Forum for Science, Industry and Business

Sponsored by:     3M 
Search our Site:

 

Trade talks failure should prompt rethink of food and farming to combat obesity epidemic

04.09.2006
The global obesity epidemic cannot be halted by conventional means and demands a radical rethink of farming and food production worldwide, a leading scientist warned today.

Prof Philip James, who chairs the International Obesity TaskForce (IOTF)*, said that the breakdown of the Doha round of World Trade Organization talks on eliminating trade restrictions, offered a new opportunity to totally revitalise the world’s agricultural sector to make it both wealth and health creating.

In a keynote address on agriculture and trade delivered to the International Congress on Obesity in Sydney, Prof James, a former director of a British agricultural nutrition research institute and chair of the United Nations Commission on the Nutritional Challenges of the 21st Century, said that existing farm policies, particularly agricultural subsidies in the EU and USA, had been damaging people’s health for decades.

“We have concentrated on using taxpayers’ money to featherbed the very parts of the food chain that are causing the obesity epidemic today. The over-production of oil, fat and sugar, largely due to government subsidies to protect farm industry revenues, has contributed over decades to the health crisis we have today.

“People have paid three times over – firstly in taxes to support hundreds of millions of dollars in subsidies in the US, the EU and elsewhere, secondly in the resulting harm to their health and thirdly in the health insurance taxes and premiums required to cope with a major burden of preventable chronic disease,” added Professor James, who now leads the Global Prevention Alliance, a consortium of international NGOs concerned with preventing childhood and adult obesity and linked diseases.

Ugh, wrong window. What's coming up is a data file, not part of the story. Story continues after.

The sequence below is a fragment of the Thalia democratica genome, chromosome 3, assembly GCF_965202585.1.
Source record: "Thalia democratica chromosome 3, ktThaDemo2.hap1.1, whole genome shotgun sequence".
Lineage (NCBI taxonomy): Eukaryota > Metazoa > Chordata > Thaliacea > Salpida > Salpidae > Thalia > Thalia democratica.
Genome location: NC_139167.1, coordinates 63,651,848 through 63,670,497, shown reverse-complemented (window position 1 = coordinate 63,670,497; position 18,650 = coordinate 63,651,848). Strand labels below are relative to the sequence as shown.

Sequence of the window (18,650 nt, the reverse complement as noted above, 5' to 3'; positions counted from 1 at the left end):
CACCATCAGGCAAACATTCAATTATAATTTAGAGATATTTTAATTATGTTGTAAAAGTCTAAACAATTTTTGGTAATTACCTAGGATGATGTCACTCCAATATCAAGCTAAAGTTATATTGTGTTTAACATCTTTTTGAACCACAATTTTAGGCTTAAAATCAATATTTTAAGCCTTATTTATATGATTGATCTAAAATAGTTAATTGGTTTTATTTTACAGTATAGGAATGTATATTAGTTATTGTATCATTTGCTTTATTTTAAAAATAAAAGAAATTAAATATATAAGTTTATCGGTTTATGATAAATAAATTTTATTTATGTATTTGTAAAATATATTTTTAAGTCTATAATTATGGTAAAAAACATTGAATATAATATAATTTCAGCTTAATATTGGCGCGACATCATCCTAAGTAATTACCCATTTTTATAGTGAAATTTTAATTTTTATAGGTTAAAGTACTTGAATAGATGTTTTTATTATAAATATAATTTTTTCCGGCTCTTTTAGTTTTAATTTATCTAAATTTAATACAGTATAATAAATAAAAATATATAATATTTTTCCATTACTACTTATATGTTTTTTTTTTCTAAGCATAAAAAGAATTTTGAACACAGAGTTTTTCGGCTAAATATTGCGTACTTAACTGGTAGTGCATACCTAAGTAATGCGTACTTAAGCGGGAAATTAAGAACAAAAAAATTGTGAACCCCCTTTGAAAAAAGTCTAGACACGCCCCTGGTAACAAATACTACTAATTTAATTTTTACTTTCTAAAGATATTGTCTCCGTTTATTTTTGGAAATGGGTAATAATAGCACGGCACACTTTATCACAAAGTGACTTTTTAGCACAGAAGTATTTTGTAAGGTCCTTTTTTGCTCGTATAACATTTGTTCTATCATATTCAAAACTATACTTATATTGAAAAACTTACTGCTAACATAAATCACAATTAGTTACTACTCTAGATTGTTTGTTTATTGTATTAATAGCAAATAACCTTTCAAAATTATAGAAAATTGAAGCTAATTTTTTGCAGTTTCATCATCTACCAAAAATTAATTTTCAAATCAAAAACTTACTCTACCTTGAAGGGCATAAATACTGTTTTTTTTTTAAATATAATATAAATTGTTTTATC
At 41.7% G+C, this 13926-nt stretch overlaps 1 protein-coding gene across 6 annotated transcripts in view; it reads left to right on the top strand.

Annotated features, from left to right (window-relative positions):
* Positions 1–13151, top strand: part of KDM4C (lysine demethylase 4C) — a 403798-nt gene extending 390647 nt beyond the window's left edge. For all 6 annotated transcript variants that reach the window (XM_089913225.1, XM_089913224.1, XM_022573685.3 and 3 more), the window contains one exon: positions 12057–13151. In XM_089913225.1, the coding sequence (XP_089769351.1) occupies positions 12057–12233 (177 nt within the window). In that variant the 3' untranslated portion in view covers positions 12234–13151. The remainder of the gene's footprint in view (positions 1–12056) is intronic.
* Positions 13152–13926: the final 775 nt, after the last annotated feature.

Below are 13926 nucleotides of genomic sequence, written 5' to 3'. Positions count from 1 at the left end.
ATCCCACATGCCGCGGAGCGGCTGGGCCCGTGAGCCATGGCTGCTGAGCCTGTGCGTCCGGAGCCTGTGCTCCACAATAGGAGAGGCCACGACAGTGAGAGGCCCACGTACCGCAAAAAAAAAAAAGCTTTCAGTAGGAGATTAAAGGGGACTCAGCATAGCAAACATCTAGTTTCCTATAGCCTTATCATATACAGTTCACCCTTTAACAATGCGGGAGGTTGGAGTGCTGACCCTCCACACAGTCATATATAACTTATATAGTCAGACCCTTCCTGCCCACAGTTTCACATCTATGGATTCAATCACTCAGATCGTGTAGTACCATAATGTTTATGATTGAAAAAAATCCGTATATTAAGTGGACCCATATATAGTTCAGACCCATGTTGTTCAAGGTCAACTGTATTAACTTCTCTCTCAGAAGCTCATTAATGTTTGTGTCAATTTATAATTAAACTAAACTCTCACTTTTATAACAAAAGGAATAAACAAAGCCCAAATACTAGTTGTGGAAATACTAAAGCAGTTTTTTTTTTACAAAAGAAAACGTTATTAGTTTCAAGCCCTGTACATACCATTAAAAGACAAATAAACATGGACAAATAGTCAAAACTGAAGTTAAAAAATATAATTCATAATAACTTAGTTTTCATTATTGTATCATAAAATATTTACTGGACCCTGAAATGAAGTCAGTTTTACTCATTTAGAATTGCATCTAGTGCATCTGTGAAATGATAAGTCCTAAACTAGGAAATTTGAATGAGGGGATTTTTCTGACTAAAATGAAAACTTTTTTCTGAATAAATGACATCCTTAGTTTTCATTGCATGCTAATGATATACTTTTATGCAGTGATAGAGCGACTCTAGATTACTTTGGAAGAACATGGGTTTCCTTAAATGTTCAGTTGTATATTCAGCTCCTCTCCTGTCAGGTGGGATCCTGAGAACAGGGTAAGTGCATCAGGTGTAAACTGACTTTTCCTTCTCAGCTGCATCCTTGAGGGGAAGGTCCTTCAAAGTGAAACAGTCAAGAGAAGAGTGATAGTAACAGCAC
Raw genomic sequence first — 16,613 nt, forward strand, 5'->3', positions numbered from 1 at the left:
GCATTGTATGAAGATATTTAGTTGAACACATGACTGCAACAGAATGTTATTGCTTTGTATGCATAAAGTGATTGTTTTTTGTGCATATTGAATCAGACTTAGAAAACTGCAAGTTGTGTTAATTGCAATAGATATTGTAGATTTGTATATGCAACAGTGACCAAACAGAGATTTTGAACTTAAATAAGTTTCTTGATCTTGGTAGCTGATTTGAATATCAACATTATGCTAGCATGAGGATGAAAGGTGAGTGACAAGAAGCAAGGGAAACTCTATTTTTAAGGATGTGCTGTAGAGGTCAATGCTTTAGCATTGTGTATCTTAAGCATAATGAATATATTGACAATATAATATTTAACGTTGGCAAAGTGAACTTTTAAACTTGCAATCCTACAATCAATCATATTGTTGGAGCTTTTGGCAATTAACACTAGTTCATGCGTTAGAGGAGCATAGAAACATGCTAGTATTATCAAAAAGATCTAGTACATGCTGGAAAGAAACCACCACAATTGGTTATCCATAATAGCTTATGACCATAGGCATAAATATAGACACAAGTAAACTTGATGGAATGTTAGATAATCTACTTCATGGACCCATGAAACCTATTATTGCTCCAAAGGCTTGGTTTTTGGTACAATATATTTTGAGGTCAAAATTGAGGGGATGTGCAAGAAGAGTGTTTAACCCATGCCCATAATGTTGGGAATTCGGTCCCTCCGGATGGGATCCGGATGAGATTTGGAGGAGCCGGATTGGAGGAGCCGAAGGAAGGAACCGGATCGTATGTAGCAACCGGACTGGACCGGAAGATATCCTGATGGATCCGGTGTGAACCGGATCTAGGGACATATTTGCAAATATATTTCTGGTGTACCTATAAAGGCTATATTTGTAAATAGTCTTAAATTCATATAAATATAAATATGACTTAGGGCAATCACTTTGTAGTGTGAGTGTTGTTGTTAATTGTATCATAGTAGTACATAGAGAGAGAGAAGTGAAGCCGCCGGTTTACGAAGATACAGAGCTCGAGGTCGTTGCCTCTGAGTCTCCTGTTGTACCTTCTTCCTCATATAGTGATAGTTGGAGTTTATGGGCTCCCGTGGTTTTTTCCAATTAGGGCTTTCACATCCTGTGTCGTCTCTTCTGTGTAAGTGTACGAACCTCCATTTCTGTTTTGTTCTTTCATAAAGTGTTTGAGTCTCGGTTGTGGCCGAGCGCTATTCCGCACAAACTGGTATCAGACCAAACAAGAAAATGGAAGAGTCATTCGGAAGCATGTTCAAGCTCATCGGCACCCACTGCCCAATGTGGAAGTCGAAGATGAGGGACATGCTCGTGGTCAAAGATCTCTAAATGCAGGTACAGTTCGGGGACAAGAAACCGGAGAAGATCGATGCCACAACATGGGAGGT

There was a fourth cost in terms of jobs in developing countries. The trade distortions generated by the use of public funds to prop up domestic sugar production in the US and EU had cost more than 1 million jobs among sugar growing developing countries.

Prof James, a world authority who advised UK Prime Minister Tony Blair on how to set up Britain’s Food Standards Agency, and prepared the original blueprint for the EU’s Food Safety Agency, said governments needed to take a stronger lead in using the health clauses (Phyto-Sanitary Standards) allowed under World Trade Organization rules, to protect people’s health, but said that small countries were forced to accept the import of poor quality products for fear of losing trade privileges.

Some countries had some success in using regulations to control harmful dietary components. Denmark had effectively banned trans-fats with the possibility of a two year jail sentence for wilful breaches of the regulations, while in the USA, McDonalds had reached a court settlement of more than $8million for failing to honour its pledge to remove harmful trans-fats from its products. In Ghana, the government had successfully regulated to control the proportion of fat allowed with meat imports, to reduce the amount of high-fat products entering the country.

But he cited the example of the Pacific Islands, which had tried to block the import of “mutton flaps”, a particularly high fat cut from sheep, on health grounds. Although obesity and diabetes are major health problems for the Pacific islanders, several island governments were pressured to accept the unhealthy imports for fear of financial reprisals.

“It is alarming that Australia is now exporting the same mutton flaps to China, a country which is trying desperately to combat a rising level of overweight and obesity in both adults and children. Many Chinese are already consuming twice as much fat in their diet as they did only 10-15 years ago. We know from research studies that not only is obesity rising there, but levels of diabetes and heart disease are increasing too.”